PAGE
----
For the first 25 years of her career, Sharon Eubanks was a lawyer representing the people of the United States. She spent three years litigating antitrust cases at the Federal Trade Commission and 22 years at the U.S. Department of Justice. From 2000 to 2005, she served as lead counsel for the United States in the largest civil Racketeer Influenced and Corrupt Organizations (RICO) enforcement action ever filed, United States v. Philip Morris USA, et al., the federal tobacco litigation. Following a nine-month trial, the federal district court found that defendants, the major U.S. cigarette companies, violated the civil provisions of RICO and committed fraud on a massive scale. They were ordered to change the way they do business, particularly in the area of marketing and advertising. That decision was sustained on appeal, and the case continues before the federal district court on remedies issues.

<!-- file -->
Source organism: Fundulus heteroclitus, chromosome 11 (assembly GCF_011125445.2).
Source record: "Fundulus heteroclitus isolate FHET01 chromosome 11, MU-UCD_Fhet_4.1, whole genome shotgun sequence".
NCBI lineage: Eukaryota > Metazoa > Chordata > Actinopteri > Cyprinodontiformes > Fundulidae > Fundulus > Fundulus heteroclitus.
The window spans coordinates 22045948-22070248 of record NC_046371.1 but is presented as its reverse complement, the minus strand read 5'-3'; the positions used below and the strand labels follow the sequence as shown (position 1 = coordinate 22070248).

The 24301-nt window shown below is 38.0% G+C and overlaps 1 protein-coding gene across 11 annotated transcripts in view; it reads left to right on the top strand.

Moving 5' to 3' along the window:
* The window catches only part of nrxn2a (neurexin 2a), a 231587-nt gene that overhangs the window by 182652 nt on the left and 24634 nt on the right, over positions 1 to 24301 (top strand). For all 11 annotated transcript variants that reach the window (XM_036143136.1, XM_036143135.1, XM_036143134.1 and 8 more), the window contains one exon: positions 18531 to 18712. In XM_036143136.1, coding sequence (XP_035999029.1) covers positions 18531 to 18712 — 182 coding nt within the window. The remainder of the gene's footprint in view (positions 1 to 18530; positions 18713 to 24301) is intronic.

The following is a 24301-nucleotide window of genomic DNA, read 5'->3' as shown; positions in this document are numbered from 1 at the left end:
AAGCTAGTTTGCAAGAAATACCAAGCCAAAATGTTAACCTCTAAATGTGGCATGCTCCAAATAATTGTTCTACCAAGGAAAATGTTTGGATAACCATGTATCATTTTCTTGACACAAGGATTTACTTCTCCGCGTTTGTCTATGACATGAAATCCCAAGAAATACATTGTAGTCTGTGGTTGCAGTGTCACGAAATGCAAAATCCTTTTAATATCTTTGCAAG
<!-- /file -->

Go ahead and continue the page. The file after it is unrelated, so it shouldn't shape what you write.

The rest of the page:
In October 2007, Ms. Eubanks began a new legal career in private practice, specializing in civil rights, employment law, and general public interest cases. Since leaving the Department of Justice, she has worked at a large law firm as well as a “litigation boutique,” representing individuals in public interest cases. Presently, she is in Washington, D.C., in her own firm, Edwards & Eubanks, and she continues to represent clients in public interest matters.
Ms. Eubanks is a member of the Board of Directors of the Americans for Nonsmokers’ Rights Foundation, and she is on the Advisory Committee for the Center for Tobacco Control Research and Education at the University of California San Francisco. With much support and encouragement from Professor Stan Glantz and the Center for Tobacco Control Research and Education at the University of California, San Francisco, she completed her book on the tobacco litigation, Bad Acts, which was published in 2012 by the American Public Health Association.
Ms. Eubanks earned her undergraduate degree from Mississippi State University and her law degree from Georgetown University Law Center. She has taught Trial Advocacy at George Washington University Law School. Ms. Eubanks lives with her family in McLean, Virginia.